Understanding Maharaj to be sarva karta (all-doer), thus relinquishing ‘our control’ and surrendering to Bhagwan Swaminarayan. Gunatitanand Swami observes: “If someone happens to come rushing in a violent rage, the devotee should still understand that whatever happens is as willed by my Lord. Without his will, nobody can move even a leaf” (Swamini Vato 1.88).
What you eat plays a big role in your overall stress level. A proper vegetarian diet, including fruits, is important.
Improves cholesterol levels, lowers blood pressure, enhances one’s immune system, and boosts metabolism and mood.
Based on Indian philosophy, an excellent way to develop body awareness and elicit the relaxation response. Yoga has numerous health benefits that are being increasingly recognized by the western world.
Confidants, friends, family and spouses provide the emotional support we need. Satsang, ghar sabha and extended family networks also play an important role.
In a study by Dr Dean Ornish to show reversal of atherosclerosis without surgery or drugs, he put participants on an extremely low fat vegetarian diet, a moderate exercise regime, and a variety of stress-management techniques, including yoga, meditation and group therapy. In the one year follow-up study, 82% of those who participated in these lifestyle changes had reductions in their coronary blockages.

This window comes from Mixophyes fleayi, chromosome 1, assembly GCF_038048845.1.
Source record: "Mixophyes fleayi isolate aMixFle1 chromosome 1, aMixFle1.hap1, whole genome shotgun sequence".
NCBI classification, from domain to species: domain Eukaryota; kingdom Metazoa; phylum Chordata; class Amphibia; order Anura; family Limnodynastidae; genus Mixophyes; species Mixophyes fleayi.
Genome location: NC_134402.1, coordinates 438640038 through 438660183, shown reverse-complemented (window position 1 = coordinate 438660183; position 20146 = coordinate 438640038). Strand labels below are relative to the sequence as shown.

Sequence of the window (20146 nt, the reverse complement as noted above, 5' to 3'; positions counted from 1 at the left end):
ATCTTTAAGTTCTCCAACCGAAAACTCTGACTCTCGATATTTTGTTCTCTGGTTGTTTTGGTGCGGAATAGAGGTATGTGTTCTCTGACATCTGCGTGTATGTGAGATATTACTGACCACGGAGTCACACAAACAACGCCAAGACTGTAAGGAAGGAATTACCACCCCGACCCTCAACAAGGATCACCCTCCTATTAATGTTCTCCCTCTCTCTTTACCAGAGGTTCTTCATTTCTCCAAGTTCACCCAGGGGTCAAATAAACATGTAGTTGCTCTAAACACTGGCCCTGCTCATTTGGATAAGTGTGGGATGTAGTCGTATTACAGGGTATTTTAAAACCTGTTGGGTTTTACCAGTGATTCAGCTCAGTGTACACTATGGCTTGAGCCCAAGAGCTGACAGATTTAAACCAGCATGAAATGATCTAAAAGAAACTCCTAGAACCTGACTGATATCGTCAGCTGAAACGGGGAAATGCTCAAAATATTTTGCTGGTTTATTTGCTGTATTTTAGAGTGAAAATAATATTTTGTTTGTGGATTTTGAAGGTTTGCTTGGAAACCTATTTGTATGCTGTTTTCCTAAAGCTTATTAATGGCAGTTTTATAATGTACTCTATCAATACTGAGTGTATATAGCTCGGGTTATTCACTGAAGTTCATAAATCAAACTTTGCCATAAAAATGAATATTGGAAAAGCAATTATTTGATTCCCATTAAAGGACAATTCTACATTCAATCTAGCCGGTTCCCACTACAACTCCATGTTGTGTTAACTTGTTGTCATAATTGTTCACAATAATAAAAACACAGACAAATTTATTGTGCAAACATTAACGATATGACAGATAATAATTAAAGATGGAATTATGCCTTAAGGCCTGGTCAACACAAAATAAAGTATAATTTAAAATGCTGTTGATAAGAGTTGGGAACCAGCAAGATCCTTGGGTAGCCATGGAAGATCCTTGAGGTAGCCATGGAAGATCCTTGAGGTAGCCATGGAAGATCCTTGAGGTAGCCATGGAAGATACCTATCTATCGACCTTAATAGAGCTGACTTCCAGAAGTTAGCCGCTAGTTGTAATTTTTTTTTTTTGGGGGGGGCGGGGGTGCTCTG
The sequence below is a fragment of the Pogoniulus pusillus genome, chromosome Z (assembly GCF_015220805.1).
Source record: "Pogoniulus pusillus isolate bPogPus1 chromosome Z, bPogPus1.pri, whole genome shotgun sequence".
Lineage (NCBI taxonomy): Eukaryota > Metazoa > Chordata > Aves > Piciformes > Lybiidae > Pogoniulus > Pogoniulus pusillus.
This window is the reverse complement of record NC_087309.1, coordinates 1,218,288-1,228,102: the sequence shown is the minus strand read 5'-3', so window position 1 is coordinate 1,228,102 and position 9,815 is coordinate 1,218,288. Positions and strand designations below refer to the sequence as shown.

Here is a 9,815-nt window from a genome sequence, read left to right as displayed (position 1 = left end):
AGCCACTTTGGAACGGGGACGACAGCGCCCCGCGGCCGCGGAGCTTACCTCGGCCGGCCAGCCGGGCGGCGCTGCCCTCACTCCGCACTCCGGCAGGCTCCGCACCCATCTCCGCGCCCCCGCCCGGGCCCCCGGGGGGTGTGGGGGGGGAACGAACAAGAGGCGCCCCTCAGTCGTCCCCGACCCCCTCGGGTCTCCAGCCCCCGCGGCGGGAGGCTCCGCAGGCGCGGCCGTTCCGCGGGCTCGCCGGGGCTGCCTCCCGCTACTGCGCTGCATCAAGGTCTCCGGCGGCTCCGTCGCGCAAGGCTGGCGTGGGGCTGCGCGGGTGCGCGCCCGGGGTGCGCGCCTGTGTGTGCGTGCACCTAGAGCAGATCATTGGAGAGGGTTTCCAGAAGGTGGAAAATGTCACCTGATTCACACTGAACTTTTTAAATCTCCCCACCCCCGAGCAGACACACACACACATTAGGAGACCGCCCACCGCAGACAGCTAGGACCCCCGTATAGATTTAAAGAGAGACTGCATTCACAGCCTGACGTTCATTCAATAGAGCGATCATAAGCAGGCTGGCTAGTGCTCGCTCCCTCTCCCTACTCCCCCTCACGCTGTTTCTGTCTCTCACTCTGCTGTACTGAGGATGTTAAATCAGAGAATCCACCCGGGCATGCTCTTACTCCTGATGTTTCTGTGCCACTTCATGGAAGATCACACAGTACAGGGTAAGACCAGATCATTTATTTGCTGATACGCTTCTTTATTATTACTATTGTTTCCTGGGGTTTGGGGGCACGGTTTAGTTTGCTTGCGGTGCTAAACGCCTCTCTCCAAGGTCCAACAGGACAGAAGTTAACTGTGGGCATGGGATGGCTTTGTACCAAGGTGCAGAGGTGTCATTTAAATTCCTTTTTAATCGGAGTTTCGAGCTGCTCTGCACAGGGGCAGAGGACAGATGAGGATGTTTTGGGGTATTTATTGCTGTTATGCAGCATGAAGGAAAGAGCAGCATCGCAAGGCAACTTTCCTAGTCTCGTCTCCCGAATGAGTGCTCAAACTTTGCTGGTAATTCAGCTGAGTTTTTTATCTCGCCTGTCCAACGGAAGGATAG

All of the stress alleviating techniques described are preached and practiced by Pramukh Swami Maharaj. At age 93, some physical activities of Pramukh Swami Maharaj have obviously been curtailed, yet he maintains a stable and serene mind, amidst the chaos and excitement of the innumerable activities he oversees.
Swamishri needed to undergo an emergency bypass operation in 1998. He insisted that the procedure be done after 3.00 p.m. even though doctors wanted to operate immediately. The doctors accepted and Swamishri entered the theatre at 3.00 p.m. The operation was successful. Later, on being asked why he had wanted to wait till 3.00 p.m. Swamishri explained that it was to allow Thakorji to have his afternoon rest.
When most would generally be stressed regarding their own health and be considering their own convenience and schedule, Swamishri’s health and convenience is always according to Thakorji’s schedule.
Stress levels ran high in Gujarat, during the terrorist attack on Akshardham in Gandhinagar 2002. Yet, Swamishri demonstrated absolute presence of mind throughout the entire episode despite being responsible for the Sanstha’s and devotees' well-being. Swamishri remained calm, composed, equipoised, never reacting negatively inspite of the grave situation. With emotions being volatile, Swamishri called for and prayed for peace. When the attack was quelled, Swamishri immediately visited the complex and prayed for all those who had lost their lives, including those responsible for the attack. Rather than reacting impulsively, Swamishri remained calm throughout, responding optimally and controlling a highly stressful scenario. Following Bapa’s example in the aftermath, Gujarat and India responded with similar sentiments, imbibing the spirit of calm and peace that Swamishri exudes.
In the Bhagavad Gita, Shri Krishna describes a person with a steady mind (sthitpragna) as one who is equipoised in happiness and misery, in gain and loss and in victory and defeat. Swamishri is a living embodiment in these contemporary times of this absolute Hindu virtue.